Busy Smithtown bridge to be closed for repairs

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A narrow, two-lane bridge in Smithtown is slated to close for about three weeks in both directions this month during an $80,000 concrete maintenance project by Suffolk County.

The Landing Avenue Bridge, which spans the Nissequogue River, is a major connector from nearby residences to Main Street. The bridge is to close July 24 as part of a three-month construction project to address spalling -- or cracking -- concrete, said Suffolk County Commissioner of Public Works Gilbert Anderson.

About a third of the deck -- the surface of the bridge over which cars drive -- will have to be removed, down to the reinforcing bars, and the concrete replaced, said Anderson.

"That concrete has to cure," he said. "That's why we have to keep the bridge closed. . . . You don't want vibrations from the cars nearby disturbing the curing of the concrete."

Minor repairs to the abutment or structure will also be addressed during the project, he said.

The bridge, built in 1928, last underwent major work in 1987.

"Concrete can last 50 years," Anderson said, adding that "generally 30 years" is a target period between maintenance to repair cracking that occurs in concrete due to weather, traffic volume and weight.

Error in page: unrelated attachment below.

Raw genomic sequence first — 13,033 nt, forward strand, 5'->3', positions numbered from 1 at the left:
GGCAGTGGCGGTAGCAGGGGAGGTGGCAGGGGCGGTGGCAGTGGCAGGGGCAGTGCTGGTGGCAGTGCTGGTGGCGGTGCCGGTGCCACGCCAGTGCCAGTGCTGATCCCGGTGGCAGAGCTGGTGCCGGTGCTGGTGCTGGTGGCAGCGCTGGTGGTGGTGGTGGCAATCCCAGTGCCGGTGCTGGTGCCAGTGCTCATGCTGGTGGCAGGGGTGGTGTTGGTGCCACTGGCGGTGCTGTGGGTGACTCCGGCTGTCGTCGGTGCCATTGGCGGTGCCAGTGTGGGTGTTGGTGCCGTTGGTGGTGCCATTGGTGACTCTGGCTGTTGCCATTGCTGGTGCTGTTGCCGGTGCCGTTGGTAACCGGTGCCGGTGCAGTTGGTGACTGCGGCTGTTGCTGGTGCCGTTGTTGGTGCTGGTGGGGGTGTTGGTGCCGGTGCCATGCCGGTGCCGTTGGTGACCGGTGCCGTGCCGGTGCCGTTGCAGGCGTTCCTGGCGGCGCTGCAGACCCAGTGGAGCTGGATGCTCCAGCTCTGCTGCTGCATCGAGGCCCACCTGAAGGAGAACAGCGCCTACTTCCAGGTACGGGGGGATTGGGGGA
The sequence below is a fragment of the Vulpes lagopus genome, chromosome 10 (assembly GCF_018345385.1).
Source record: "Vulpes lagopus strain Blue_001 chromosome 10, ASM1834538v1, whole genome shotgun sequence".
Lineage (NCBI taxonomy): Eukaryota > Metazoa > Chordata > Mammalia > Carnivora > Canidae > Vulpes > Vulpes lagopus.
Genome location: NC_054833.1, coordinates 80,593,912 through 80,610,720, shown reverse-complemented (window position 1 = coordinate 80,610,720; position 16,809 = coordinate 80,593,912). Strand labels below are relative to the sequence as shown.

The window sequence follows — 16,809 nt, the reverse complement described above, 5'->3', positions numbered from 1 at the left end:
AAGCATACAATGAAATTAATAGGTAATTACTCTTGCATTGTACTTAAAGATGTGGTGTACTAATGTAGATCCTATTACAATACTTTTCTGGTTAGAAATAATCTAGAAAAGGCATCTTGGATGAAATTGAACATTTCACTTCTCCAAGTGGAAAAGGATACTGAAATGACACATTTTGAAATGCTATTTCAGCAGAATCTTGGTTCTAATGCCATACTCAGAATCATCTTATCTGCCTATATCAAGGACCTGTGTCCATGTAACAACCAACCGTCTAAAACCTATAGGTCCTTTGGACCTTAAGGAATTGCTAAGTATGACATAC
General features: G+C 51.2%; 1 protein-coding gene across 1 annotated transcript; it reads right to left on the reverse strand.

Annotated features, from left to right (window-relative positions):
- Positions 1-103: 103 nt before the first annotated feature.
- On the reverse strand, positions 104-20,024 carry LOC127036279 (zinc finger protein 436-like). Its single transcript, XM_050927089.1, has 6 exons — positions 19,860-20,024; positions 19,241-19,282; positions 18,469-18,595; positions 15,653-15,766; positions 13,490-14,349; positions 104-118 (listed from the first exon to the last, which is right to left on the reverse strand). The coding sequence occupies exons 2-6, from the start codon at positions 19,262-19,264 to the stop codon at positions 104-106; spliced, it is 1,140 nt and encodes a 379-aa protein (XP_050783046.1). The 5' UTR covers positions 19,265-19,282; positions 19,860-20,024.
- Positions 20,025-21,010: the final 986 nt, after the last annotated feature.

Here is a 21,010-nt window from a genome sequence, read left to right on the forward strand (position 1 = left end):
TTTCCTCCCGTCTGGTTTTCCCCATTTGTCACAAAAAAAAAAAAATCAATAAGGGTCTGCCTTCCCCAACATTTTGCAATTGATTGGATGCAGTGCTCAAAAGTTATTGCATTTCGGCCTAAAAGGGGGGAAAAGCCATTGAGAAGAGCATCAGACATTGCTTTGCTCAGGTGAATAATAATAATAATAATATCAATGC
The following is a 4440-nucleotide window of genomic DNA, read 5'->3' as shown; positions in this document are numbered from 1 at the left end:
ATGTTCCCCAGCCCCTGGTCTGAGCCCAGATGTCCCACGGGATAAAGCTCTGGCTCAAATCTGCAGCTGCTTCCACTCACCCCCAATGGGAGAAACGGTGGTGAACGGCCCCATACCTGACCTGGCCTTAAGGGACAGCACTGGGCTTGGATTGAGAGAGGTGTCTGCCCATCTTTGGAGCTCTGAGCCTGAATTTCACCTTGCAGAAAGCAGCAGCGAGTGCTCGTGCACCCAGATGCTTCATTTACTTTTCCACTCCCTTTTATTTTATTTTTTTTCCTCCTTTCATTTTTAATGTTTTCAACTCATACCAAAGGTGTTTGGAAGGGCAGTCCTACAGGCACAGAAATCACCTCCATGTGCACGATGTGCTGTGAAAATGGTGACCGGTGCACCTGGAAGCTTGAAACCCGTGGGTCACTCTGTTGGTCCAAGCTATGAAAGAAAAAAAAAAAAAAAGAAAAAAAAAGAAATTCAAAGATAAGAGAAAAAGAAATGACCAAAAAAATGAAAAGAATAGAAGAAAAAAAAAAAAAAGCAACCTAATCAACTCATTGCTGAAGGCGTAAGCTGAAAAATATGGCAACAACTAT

"The existing structure is safe at the posted weight limits," said Suffolk County spokeswoman Vanessa Baird-Streeter. "The spall repair is part of the normal maintenance on concrete structures."

The suggested detour route is to take Edgewood Avenue to Route 25A, then take either Oakside Road or Rose Street to return to Landing Avenue, Anderson said.

Mitchell Crowley, Smithtown's traffic safety director, said that the closure will be "a bit difficult . . . traffic-wise" and that "people will be inconvenienced for a short period of time."

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"As long as the public is educated and that the maintenance and protection of traffic is maintained, there will be a minimal impact," he said.

This season was "optimal for bridge construction," said Anderson.

"It's the driest, it's the warmest, and right now, you don't have school in session," he said. "We don't want to hinder and impact buses taking kids back and forth from school."

Some residents who live near the bridge said the closure was a minor inconvenience.

Barbara Italiano, of Smithtown, said she uses the bridge often and that it is "highly trafficked."

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While Italiano said the detour route is "out of the way," she said, "It's a small bridge, so it has to be repaired."

Nanette Krockta, of Smithtown, said she hoped officials consider widening the bridge. "It's way too narrow. People have clipped my rearview mirror," said Krockta. "With a truck and a car at the same time, it's scary."

Baird-Streeter said the county is "not considering widening the bridge. . . . It's never been brought to our attention."

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